Three NUS Law Dons Honoured for Excellent Teaching

Assistant Professor Swati Jhaveri and Associate Professor Stephen Phua at the ceremony. Absent from the event was Professor Walter Woon.

Teaching excellence awards serve three important functions in an institution of higher education. First, they recognise teachers who excel in their profession. Second, the awards serve as an indication of the importance the institution accords to teaching. Third, the awards send clear signals to the teaching community about what the institution regards as high quality teaching, i.e. by identifying the results that the institution’s teaching practices aim to strive for.

Of these, the third function is probably the most important. To accomplish this aim: (a) teaching awards at NUS are based on a value system and selection criteria that are explicitly articulated to its entire teaching community; and (b) each award given will be accompanied by a citation which describes the qualities and teaching practices that made the award winner an excellent or outstanding teacher.

More information on the Annual Teaching Excellence Awards may be found here -


  Professor Walter Woon '81


"Law cannot be taught as an entirely theoretical subject. I believe that students need to be prepared to function in the real world. While theory is important, it is vital that students be given some instruction on how the theory squares with practice. To this end, I believe that the syllabus must be realistic and deal with current problems faced by the profession, not theoretical ones that are of concern mainly to academic commentators."

What Students Say...
"A wealth of experience, able to highlight both the theoretical and practical aspect of criminal law. Enjoyed the discussion questions and the opportunity to role play as both DPP and Defense counsel. I enjoyed, especially the background context which he shares on each case, which informs how the case was decided. He also highlights potential weaknesses in the law, such as the defence of duress and its limitations."

"Very passionate teacher who imparts his wisdom, not just mere theoretical knowledge of the subject."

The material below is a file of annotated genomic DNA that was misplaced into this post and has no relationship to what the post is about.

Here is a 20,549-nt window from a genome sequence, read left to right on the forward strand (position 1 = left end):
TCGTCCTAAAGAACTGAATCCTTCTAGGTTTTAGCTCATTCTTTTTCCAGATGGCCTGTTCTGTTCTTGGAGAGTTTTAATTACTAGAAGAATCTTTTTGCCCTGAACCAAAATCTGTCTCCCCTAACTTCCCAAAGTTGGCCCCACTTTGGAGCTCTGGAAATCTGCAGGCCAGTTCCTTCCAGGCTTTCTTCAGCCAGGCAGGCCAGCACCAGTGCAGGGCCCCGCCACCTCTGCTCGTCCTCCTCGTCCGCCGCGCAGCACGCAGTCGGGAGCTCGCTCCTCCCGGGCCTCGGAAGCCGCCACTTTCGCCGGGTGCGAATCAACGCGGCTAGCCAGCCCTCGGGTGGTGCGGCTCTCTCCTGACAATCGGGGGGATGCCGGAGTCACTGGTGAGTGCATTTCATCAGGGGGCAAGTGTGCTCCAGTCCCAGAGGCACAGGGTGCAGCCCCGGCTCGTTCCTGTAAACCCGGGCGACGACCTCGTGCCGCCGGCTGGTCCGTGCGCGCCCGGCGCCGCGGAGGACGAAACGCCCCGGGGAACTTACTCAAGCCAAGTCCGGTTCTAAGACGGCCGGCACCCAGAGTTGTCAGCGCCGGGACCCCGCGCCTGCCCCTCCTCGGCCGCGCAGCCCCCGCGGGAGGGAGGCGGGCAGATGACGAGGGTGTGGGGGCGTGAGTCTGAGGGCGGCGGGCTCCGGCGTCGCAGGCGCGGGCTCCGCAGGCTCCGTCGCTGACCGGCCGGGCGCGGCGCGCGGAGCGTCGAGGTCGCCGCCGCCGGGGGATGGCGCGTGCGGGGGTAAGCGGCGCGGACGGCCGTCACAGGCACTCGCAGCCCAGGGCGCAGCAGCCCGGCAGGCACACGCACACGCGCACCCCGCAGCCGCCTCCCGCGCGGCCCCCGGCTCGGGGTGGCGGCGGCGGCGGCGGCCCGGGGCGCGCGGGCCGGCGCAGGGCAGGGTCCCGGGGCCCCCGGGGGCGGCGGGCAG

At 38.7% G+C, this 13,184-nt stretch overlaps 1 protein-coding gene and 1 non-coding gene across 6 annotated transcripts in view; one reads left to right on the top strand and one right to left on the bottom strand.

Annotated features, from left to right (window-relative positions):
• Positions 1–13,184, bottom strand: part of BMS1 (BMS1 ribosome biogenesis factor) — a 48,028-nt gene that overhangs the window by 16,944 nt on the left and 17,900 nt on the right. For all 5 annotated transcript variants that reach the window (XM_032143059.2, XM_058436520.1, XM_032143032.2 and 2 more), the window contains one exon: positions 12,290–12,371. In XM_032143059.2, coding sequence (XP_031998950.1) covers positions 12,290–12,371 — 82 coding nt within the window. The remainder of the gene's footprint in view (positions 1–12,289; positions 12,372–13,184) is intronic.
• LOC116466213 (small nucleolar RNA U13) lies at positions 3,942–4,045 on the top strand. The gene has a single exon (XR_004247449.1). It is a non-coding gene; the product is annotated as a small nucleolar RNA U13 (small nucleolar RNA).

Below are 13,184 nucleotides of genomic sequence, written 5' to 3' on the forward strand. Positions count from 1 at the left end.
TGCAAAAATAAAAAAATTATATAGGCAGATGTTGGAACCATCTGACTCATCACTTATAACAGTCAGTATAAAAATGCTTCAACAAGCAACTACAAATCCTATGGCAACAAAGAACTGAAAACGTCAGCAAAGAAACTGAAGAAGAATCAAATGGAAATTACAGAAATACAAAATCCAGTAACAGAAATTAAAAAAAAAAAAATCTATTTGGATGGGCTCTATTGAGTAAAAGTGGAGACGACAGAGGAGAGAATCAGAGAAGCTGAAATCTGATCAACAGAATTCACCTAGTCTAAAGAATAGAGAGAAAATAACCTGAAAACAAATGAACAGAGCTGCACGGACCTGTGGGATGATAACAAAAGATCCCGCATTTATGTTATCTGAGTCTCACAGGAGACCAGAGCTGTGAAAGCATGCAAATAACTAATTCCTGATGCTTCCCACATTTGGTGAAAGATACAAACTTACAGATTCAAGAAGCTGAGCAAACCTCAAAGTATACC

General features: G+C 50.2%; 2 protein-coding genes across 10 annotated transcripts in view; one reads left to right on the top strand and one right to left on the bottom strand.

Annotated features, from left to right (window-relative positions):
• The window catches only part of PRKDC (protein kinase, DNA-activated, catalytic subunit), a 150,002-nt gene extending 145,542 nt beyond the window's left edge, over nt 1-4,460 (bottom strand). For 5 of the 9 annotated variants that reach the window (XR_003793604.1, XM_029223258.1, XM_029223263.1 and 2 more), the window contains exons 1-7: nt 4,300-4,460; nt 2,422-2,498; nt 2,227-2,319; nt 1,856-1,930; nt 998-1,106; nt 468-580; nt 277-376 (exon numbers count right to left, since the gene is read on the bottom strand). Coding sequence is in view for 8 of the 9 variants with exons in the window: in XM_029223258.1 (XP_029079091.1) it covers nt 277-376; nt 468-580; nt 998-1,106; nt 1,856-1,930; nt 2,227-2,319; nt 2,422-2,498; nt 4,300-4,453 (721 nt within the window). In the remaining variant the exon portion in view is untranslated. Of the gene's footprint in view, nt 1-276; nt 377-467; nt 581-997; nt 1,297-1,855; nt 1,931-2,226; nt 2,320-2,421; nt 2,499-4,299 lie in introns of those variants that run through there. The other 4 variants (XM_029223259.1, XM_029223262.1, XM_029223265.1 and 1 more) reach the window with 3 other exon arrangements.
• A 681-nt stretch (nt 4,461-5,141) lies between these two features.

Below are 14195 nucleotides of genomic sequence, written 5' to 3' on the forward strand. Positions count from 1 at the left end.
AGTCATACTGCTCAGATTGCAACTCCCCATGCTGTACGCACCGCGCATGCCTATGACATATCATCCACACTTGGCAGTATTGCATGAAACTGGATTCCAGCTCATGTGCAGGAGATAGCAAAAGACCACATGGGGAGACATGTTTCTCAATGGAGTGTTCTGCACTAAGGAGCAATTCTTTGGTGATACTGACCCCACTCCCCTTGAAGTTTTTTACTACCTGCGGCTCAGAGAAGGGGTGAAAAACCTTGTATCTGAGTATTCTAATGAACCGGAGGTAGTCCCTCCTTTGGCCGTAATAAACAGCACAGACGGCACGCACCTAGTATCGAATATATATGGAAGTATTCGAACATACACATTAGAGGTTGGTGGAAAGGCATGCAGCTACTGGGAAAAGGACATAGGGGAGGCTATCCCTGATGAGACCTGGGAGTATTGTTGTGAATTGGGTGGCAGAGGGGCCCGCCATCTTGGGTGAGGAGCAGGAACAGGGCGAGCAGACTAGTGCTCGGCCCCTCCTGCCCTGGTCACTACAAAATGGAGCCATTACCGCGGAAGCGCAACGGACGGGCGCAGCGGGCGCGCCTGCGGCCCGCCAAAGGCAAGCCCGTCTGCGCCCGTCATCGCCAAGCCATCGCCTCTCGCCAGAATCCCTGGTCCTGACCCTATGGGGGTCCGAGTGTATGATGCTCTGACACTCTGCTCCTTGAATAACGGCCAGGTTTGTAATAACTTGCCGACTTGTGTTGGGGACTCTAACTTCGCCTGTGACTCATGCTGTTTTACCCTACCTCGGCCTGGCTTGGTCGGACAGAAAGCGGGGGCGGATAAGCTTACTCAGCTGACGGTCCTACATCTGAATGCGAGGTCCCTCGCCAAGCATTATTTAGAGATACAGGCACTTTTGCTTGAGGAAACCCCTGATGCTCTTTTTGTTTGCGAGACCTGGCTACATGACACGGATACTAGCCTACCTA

Associate Professor Stephen Phua '88

"With rapid obsolescence of knowledge and global changes, the significance of pure acquisition and retention of technical content has been reduced. Instead, I focus on fostering a learning environment that motivates and incentivises students to be "creators" and "independent acquirers" of information. As an ideal learning environment seeks to minimise the misalignment between teaching and testing, classes are conducted using a single hypothetical case throughout the entire semester to create realistic factual matrices in which tax issues commonly arise. A similar hypothetical model is used in the final examination to evaluate the students’ grasp and application of technical tax rules. This greatly aligns the bases on which students are trained and evaluated.

The other key goal is to utilise a robust evaluation framework that provides little opportunity and incentive to repeat basic information. The mission is to bridge the gap between classroom and the reality of legal practice. While the main mode of assessment is largely based on products of sustained supervised research or final examinations, there are graded supplemental assessments in which all students are expected to submit multiple short opinions assignments within 24 or 48 hours. The writing of these opinions demand students to have the skills to identify issues in almost real-life factual scenarios and the application of technical knowledge to issues not covered in the classroom. Students are also expected to participate in IVLE and peer-rating is part of the rubric for assessment of class participation and quality of contributions."

What Students Say...
"Very engaging professor who not just teaches the law but also legal skills, and provides exposure to the commercial reality that lawyers have to navigate in the modern world."

"Associate Professor Phua is extremely sharp and his incisive questions cut to the core of what is important for every problem. He is also inspiring in how he gets us to think of the role of law in a broader context beyond practice."


  Assistant Professor Swati Jhaveri

"One of the fundamental components of my teaching philosophy involves encouraging active oral participation in all classes, whether large lectures or tutorials. Active participation contributes to an increased confidence in the study of law. It is difficult to make the transition to university and Law can be one of the most challenging degree progammes, since students are being introduced to a subject matter they would not have had any exposure to in secondary school. Participating actively during class is critical to building their confidence. It allows students to test their thoughts in a more dynamic conversational manner within a safe environment (the classroom), forces them to defend their positions in reaction to comments by others, and improves their overall classroom and learning experience."

What Students Say...
"Great class dynamic; very capable of managing class discussions, enabling some free-wheeling of discussion while at the same time maintaining the lesson’s direction and intent. Prof Swati is an eloquent, charismatic and engaging tutor who makes lessons enjoyable, enlightening and fun. Assistant Professor Swati’s lessons are always well-planned, well-paced, and well-delivered."

"Assistant Professor Swati is brilliant at her job. I appreciate how she breaks down what she aims to achieve in her tutorials and lectures. Her teaching methods are very visual which I like, and she creates a positive/encouraging learning environment. I like how she calls on each person, allowing everyone to participate. Sometimes it can be intimidating to speak up in class, and she really helps out with that."